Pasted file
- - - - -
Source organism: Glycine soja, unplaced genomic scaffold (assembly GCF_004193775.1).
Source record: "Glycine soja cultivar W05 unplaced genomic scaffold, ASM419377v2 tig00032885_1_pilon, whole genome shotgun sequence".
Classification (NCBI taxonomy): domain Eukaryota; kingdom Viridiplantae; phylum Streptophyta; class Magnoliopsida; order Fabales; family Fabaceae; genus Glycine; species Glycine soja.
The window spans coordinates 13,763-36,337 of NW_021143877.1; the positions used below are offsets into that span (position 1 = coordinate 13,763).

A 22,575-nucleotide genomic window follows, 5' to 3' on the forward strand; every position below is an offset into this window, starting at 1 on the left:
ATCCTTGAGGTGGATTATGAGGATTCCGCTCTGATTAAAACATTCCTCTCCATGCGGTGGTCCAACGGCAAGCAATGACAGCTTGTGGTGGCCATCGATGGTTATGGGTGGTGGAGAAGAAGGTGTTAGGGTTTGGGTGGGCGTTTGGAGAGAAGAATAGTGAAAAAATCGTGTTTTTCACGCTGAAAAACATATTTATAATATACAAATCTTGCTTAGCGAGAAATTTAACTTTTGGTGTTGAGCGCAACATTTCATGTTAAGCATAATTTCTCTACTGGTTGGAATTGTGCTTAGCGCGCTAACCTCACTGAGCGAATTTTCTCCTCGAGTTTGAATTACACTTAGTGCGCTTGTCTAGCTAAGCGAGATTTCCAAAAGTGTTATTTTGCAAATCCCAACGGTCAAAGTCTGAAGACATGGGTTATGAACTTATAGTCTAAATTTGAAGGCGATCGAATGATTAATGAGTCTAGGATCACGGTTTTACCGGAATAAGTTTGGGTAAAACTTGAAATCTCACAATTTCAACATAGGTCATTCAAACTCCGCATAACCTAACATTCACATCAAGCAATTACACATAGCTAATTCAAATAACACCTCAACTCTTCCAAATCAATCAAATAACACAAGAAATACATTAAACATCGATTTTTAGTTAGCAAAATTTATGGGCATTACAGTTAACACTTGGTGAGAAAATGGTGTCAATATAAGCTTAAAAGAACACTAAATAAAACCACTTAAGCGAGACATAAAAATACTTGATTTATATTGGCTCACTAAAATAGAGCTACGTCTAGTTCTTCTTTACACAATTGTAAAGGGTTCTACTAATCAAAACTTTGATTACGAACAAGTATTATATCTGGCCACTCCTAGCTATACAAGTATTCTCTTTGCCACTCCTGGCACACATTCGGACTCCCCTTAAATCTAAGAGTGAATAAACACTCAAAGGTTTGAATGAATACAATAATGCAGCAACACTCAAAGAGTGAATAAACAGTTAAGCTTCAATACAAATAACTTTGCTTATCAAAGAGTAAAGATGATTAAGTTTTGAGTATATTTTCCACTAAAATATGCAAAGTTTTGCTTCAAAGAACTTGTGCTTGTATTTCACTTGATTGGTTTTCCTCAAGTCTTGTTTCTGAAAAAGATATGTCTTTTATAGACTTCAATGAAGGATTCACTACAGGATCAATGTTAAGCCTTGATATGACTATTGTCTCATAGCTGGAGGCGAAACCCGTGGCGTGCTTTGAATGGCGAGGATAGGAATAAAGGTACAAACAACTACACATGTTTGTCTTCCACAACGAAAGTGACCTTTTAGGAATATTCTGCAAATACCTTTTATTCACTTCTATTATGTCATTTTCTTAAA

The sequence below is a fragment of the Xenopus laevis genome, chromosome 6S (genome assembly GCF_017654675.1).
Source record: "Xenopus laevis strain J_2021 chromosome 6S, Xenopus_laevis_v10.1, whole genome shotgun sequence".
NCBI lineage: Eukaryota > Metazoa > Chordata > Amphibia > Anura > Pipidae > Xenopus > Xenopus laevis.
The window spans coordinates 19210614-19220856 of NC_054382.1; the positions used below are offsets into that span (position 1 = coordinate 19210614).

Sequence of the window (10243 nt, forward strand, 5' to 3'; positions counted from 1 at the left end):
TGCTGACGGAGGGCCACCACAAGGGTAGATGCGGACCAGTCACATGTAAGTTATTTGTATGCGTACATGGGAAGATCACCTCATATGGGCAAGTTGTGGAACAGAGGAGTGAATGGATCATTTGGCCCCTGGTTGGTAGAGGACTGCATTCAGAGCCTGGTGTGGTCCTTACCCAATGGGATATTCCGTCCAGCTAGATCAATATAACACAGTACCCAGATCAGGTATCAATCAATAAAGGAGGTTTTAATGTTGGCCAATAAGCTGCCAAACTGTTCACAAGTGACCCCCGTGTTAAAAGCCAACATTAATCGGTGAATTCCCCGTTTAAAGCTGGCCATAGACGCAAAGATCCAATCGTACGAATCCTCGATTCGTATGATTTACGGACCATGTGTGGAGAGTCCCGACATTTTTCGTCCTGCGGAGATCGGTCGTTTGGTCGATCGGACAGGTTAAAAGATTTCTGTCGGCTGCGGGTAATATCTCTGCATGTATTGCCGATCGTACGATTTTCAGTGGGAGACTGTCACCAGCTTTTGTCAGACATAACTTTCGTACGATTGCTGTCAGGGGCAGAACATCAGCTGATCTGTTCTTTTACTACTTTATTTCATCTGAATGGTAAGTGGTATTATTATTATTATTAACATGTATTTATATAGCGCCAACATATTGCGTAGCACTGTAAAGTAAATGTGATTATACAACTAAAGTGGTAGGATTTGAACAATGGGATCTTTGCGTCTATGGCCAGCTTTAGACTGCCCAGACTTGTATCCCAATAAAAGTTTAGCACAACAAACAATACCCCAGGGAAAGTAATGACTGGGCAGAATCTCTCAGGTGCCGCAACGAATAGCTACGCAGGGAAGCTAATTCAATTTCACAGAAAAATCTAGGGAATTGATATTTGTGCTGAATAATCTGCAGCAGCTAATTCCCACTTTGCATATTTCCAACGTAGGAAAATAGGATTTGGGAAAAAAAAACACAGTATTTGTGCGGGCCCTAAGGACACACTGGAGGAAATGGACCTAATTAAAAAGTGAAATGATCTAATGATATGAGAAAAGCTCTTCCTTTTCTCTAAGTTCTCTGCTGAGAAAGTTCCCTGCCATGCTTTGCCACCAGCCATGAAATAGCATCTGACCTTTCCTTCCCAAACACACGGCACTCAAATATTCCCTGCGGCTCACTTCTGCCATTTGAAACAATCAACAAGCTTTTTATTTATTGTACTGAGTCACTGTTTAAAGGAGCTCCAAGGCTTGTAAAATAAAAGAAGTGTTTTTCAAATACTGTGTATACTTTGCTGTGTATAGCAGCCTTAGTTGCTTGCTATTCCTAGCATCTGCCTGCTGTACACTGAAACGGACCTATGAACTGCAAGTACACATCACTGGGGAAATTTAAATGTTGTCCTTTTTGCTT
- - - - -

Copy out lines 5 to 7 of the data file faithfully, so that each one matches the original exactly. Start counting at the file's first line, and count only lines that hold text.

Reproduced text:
A 22,575-nucleotide genomic window follows, 5' to 3' on the forward strand; every position below is an offset into this window, starting at 1 on the left:
ATCCTTGAGGTGGATTATGAGGATTCCGCTCTGATTAAAACATTCCTCTCCATGCGGTGGTCCAACGGCAAGCAATGACAGCTTGTGGTGGCCATCGATGGTTATGGGTGGTGGAGAAGAAGGTGTTAGGGTTTGGGTGGGCGTTTGGAGAGAAGAATAGTGAAAAAATCGTGTTTTTCACGCTGAAAAACATATTTATAATATACAAATCTTGCTTAGCGAGAAATTTAACTTTTGGTGTTGAGCGCAACATTTCATGTTAAGCATAATTTCTCTACTGGTTGGAATTGTGCTTAGCGCGCTAACCTCACTGAGCGAATTTTCTCCTCGAGTTTGAATTACACTTAGTGCGCTTGTCTAGCTAAGCGAGATTTCCAAAAGTGTTATTTTGCAAATCCCAACGGTCAAAGTCTGAAGACATGGGTTATGAACTTATAGTCTAAATTTGAAGGCGATCGAATGATTAATGAGTCTAGGATCACGGTTTTACCGGAATAAGTTTGGGTAAAACTTGAAATCTCACAATTTCAACATAGGTCATTCAAACTCCGCATAACCTAACATTCACATCAAGCAATTACACATAGCTAATTCAAATAACACCTCAACTCTTCCAAATCAATCAAATAACACAAGAAATACATTAAACATCGATTTTTAGTTAGCAAAATTTATGGGCATTACAGTTAACACTTGGTGAGAAAATGGTGTCAATATAAGCTTAAAAGAACACTAAATAAAACCACTTAAGCGAGACATAAAAATACTTGATTTATATTGGCTCACTAAAATAGAGCTACGTCTAGTTCTTCTTTACACAATTGTAAAGGGTTCTACTAATCAAAACTTTGATTACGAACAAGTATTATATCTGGCCACTCCTAGCTATACAAGTATTCTCTTTGCCACTCCTGGCACACATTCGGACTCCCCTTAAATCTAAGAGTGAATAAACACTCAAAGGTTTGAATGAATACAATAATGCAGCAACACTCAAAGAGTGAATAAACAGTTAAGCTTCAATACAAATAACTTTGCTTATCAAAGAGTAAAGATGATTAAGTTTTGAGTATATTTTCCACTAAAATATGCAAAGTTTTGCTTCAAAGAACTTGTGCTTGTATTTCACTTGATTGGTTTTCCTCAAGTCTTGTTTCTGAAAAAGATATGTCTTTTATAGACTTCAATGAAGGATTCACTACAGGATCAATGTTAAGCCTTGATATGACTATTGTCTCATAGCTGGAGGCGAAACCCGTGGCGTGCTTTGAATGGCGAGGATAGGAATAAAGGTACAAACAACTACACATGTTTGTCTTCCACAACGAAAGTGACCTTTTAGGAATATTCTGCAAATACCTTTTATTCACTTCTATTATGTCATTTTCTTAAA

The sequence below is a fragment of the Xenopus laevis genome, chromosome 6S (genome assembly GCF_017654675.1).